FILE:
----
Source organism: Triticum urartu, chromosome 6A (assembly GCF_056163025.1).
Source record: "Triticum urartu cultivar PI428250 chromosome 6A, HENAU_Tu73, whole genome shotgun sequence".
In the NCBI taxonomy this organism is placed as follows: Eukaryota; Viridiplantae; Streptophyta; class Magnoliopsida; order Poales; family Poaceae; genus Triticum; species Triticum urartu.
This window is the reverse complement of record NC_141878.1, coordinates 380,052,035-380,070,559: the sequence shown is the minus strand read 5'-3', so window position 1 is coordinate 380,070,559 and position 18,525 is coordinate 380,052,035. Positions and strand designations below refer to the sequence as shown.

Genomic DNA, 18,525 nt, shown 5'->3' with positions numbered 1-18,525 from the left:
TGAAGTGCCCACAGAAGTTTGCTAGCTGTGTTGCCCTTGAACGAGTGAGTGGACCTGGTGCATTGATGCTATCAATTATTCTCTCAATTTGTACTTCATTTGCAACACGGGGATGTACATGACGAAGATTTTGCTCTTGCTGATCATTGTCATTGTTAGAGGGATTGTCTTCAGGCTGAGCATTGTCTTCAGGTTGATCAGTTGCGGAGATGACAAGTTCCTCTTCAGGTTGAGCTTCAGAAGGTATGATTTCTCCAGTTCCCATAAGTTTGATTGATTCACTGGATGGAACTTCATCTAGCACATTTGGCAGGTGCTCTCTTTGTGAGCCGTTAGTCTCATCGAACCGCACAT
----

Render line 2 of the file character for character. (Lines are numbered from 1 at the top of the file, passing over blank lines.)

Source record: "Triticum urartu cultivar PI428250 chromosome 6A, HENAU_Tu73, whole genome shotgun sequence".